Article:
He didn’t have a broad group of friends, but some of those who knew Daniel George Boak, 28, best went as far back as elementary school together. According to his friend Antonio Starr, Boak clung closely to his small group of friends. Starr said Boak tended to be quiet and reserved. He owned a landscaping company in his hometown of Centreville called Live Lawn and Prosper, a reference to the traditional Vulcan blessing. When he looks back on his time with Boak, Starr says he’ll remember going bowling and playing mini-golf.
In short, Starr said there was nothing in Boak’s life that indicated he would injure a police officer on May 17, leading to his death by the Arlington Police Department.
“It’s surprising to read a story and hear that he meant any malicious intent,” said Starr. “It’s impossible to read that and believe it.”
According to Arlington police, at 4:30 p.m. a license plate reader indicated that a truck traveling south on Interstate 395 belonged to a wanted suspect. When police tried to stop Boak, they say he tried to maneuver around the officers. When Boak was stuck in traffic, the officers approached on foot. Police say Boak drove into one of the officers, pinning him against another vehicle. Officers opened fire on the vehicle, killing Boak, and then moved the truck to rescue the trapped officer.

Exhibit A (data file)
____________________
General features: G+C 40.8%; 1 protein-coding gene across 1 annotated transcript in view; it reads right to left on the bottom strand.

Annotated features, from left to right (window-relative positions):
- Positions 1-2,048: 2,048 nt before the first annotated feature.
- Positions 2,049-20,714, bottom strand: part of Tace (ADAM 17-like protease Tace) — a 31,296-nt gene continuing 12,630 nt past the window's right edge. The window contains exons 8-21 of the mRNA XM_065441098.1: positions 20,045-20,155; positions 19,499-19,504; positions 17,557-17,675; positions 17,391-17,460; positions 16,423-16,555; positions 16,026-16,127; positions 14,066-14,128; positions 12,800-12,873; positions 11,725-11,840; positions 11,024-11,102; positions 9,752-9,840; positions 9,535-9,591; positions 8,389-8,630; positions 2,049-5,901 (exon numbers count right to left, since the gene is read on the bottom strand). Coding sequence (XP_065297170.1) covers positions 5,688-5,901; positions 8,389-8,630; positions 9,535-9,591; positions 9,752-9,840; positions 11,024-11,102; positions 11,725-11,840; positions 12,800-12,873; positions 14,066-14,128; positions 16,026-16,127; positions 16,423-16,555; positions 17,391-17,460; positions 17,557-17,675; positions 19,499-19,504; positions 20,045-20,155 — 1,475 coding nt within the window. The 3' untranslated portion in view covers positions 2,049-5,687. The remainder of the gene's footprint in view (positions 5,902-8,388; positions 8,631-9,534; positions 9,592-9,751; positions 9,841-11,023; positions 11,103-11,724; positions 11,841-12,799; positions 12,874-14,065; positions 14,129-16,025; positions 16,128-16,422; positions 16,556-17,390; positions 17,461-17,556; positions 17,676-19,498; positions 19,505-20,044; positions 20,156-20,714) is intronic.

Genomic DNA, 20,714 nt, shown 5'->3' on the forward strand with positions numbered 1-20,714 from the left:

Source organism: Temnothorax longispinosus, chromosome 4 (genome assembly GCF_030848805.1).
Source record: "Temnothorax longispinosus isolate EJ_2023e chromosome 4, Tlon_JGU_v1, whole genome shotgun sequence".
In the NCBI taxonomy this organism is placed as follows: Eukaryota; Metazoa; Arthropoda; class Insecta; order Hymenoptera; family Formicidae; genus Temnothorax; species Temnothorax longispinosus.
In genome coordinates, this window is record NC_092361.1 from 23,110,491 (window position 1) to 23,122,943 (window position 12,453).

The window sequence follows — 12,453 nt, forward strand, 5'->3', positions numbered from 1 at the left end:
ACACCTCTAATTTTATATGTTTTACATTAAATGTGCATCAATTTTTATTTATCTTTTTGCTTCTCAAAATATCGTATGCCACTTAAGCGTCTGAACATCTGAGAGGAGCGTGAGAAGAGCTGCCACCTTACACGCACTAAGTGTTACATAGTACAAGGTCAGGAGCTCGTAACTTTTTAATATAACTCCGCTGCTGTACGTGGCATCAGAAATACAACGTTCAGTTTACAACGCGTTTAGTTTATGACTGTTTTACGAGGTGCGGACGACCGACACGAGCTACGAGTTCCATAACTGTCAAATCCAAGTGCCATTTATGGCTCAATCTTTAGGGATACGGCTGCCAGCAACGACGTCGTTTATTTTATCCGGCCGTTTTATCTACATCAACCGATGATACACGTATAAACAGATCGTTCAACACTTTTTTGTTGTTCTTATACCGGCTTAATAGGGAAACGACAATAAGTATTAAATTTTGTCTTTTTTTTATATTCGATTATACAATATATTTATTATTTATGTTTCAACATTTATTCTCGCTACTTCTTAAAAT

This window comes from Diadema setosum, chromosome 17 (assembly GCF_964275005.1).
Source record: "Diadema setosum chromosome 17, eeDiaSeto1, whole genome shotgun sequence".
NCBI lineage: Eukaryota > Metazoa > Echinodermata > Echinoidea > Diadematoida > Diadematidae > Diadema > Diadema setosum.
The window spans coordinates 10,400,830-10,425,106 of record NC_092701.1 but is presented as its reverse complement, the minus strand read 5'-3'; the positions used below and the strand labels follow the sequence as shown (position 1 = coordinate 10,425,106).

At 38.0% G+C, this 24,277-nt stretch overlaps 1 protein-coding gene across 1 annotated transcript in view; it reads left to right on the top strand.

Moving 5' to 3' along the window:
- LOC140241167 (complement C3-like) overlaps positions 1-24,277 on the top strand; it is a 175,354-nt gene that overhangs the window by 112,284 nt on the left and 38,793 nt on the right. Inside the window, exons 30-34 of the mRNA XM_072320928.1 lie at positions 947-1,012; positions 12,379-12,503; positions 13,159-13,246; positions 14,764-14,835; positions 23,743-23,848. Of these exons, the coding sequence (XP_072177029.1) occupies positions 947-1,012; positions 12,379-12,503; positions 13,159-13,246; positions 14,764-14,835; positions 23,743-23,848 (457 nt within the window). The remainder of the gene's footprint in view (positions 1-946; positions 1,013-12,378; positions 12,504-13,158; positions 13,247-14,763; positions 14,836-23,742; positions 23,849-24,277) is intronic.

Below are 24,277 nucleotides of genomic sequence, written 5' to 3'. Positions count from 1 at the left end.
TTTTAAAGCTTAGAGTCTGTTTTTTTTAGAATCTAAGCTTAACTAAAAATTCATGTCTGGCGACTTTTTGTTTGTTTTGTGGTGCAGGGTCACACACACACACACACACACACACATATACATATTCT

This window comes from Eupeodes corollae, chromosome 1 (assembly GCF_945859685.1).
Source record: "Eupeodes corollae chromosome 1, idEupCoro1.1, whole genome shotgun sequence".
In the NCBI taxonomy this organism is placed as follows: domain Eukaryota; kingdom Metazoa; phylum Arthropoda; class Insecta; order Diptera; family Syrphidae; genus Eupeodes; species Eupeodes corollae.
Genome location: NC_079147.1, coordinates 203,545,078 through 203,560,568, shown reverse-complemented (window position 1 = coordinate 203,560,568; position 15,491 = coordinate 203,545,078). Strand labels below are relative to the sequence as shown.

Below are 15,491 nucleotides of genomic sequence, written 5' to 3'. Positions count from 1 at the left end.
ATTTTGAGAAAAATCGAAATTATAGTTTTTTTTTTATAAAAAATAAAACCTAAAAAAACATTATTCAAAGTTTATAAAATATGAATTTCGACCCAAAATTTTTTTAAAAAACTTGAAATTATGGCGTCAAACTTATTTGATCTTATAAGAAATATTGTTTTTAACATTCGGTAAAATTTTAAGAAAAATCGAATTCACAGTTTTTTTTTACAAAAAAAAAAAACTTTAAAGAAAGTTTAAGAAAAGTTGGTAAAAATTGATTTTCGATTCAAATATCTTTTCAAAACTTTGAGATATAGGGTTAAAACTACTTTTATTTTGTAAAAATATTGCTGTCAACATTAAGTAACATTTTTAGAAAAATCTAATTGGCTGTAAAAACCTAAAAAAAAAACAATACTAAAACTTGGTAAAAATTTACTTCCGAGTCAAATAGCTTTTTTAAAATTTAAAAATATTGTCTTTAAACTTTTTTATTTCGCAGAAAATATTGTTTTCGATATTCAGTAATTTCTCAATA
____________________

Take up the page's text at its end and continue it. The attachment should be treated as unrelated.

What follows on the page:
Arlington Police spokeswoman Ashley Savage said the injured officer was taken to hospital with serious but non-life threatening injuries where he was released the next day. Police say life-saving measures were performed on Boak. He was taken to the Virginia Hospital Center, where he died. According to Savage, the shooting will be reviewed by the Commonwealth Attorney’s Office and internally within the Arlington Police Department for whether it was justified or not. Savage said the last death by police shooting in Arlington was in 2015, which the Commonwealth Attorney had ultimately ruled as justified.
Looking back to the days before the crash and shooting that killed his friend, Starr said a thick piece of legal-looking mail came in from Fairfax County. Starr said he saw that the letter was addressed to Boak. Looking back, Starr said it was likely the only indication that there was anything wrong before the fatal shooting. Boak was accused of attempting to falsify a drug test, a misdemeanor offense. A funeral will be held for Boak on May 24.